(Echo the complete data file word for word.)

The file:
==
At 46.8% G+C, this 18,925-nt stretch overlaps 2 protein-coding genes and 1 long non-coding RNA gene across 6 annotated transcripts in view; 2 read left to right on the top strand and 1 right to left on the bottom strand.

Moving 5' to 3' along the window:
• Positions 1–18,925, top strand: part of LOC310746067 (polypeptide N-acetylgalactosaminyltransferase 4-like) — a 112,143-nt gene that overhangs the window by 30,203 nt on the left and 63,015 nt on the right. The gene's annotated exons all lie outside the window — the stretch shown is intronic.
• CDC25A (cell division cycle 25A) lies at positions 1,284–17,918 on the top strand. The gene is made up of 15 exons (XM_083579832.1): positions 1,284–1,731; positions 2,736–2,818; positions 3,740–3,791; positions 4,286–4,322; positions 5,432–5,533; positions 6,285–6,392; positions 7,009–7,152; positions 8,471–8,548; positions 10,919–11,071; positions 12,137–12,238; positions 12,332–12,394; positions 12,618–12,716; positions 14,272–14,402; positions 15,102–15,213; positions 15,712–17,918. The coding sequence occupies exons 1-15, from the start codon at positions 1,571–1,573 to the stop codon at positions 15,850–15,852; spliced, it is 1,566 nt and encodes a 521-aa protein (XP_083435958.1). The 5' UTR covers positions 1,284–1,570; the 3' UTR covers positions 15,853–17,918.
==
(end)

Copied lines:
At 46.8% G+C, this 18,925-nt stretch overlaps 2 protein-coding genes and 1 long non-coding RNA gene across 6 annotated transcripts in view; 2 read left to right on the top strand and 1 right to left on the bottom strand.

Moving 5' to 3' along the window:
• Positions 1–18,925, top strand: part of LOC310746067 (polypeptide N-acetylgalactosaminyltransferase 4-like) — a 112,143-nt gene that overhangs the window by 30,203 nt on the left and 63,015 nt on the right. The gene's annotated exons all lie outside the window — the stretch shown is intronic.
• CDC25A (cell division cycle 25A) lies at positions 1,284–17,918 on the top strand. The gene is made up of 15 exons (XM_083579832.1): positions 1,284–1,731; positions 2,736–2,818; positions 3,740–3,791; positions 4,286–4,322; positions 5,432–5,533; positions 6,285–6,392; positions 7,009–7,152; positions 8,471–8,548; positions 10,919–11,071; positions 12,137–12,238; positions 12,332–12,394; positions 12,618–12,716; positions 14,272–14,402; positions 15,102–15,213; positions 15,712–17,918. The coding sequence occupies exons 1-15, from the start codon at positions 1,571–1,573 to the stop codon at positions 15,850–15,852; spliced, it is 1,566 nt and encodes a 521-aa protein (XP_083435958.1). The 5' UTR covers positions 1,284–1,570; the 3' UTR covers positions 15,853–17,918.